By Heperi Mita • 2018 • Documentary • 01h35
The sudden death of pioneering Māori filmmaker Merata Mita in 2010, led her son on a journey to uncover a story of mother’s love that changed the landscape of indigenous films forever. Indeed, she opened doors for indigenous voices we celebrate today; Warwick Thornton, Taika Waititi, Sterlin Harjo and Zoe Hopkins to name a few.
Merata was the first Māori woman to write and direct a narrative feature in 1988 (Mauri). Her political films denounced abuses Māori people were suffering from in the 80’s and often divided the country. She became an international hero but was considered a domestic nuisance.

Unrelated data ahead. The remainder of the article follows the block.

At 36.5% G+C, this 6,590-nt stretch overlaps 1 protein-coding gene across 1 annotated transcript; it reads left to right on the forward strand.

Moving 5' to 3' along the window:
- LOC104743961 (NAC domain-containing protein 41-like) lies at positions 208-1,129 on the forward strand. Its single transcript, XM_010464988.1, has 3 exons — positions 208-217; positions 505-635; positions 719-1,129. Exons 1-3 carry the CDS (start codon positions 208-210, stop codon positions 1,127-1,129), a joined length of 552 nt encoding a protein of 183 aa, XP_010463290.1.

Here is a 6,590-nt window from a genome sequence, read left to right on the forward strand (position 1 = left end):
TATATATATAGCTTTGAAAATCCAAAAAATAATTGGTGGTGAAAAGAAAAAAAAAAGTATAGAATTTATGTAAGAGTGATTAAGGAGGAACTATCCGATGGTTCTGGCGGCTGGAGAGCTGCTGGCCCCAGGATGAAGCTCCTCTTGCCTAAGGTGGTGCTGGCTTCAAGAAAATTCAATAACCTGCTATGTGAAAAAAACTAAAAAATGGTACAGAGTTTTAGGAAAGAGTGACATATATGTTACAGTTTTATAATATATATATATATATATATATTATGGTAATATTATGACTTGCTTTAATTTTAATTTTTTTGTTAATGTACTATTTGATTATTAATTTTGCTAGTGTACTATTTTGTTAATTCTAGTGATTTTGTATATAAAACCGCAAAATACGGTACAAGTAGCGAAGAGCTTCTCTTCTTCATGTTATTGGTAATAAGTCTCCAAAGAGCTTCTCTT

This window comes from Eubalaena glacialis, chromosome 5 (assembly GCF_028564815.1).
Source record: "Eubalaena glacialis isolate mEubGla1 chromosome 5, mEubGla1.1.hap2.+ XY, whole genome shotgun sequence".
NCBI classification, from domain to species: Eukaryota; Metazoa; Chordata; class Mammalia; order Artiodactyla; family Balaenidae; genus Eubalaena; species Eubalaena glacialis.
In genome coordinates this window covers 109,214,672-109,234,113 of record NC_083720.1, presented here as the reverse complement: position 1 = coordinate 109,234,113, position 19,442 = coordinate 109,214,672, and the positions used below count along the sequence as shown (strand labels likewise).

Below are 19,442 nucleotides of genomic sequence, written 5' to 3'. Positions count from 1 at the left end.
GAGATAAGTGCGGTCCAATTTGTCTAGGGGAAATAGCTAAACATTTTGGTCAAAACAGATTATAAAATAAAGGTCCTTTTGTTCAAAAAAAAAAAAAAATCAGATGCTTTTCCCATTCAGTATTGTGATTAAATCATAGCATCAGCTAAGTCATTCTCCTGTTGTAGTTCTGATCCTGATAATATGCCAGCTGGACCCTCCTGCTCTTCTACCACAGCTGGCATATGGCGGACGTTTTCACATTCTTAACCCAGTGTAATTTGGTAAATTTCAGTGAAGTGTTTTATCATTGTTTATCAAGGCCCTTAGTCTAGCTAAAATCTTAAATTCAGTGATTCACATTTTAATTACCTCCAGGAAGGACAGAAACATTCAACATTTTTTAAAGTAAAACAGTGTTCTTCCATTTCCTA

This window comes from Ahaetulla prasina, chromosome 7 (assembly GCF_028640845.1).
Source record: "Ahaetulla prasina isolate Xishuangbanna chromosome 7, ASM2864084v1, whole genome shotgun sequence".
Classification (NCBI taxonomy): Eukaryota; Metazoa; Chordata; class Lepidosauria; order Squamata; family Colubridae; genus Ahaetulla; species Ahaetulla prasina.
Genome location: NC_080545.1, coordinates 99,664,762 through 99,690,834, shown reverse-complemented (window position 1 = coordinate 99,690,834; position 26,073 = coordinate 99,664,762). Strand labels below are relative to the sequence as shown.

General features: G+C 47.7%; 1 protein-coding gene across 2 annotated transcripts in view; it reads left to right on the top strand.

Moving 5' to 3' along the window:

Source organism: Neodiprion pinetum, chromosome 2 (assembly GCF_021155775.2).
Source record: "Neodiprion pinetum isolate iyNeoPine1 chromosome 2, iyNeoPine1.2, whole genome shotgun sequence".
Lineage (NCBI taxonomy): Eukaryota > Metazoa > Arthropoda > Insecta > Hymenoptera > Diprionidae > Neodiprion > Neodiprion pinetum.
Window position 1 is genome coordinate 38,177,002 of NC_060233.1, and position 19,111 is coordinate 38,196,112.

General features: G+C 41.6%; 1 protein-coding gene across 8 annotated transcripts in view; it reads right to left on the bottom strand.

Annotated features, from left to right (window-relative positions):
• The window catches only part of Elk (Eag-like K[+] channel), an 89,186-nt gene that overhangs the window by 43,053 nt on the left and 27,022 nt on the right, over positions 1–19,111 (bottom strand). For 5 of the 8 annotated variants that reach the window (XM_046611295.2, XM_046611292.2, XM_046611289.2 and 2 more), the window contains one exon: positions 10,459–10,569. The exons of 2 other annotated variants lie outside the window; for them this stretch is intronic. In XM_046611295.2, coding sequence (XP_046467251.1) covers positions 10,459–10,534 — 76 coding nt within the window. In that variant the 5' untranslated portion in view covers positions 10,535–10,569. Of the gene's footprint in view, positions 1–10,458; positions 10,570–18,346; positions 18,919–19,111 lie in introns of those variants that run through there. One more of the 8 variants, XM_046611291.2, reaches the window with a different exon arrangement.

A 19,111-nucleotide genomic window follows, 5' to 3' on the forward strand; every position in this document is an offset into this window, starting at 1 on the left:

She worked across the globe for the BBC, National Geographic and directed films in Hollywood, interviewed Robert Mugabe and followed Louis Farakhan; she was fearless.
Berlin IFF 2019
São Paulo IFF 2019
Sydney FF 2019
Melbourne IFF 2019
Bergen IFF 2019
Doxa Documentary FF 2019
« A portrait of an icon of Indigenous cinema as directed by her son. » - The Hollywood Reporter
Director: Heperi Mita
Production year: 2018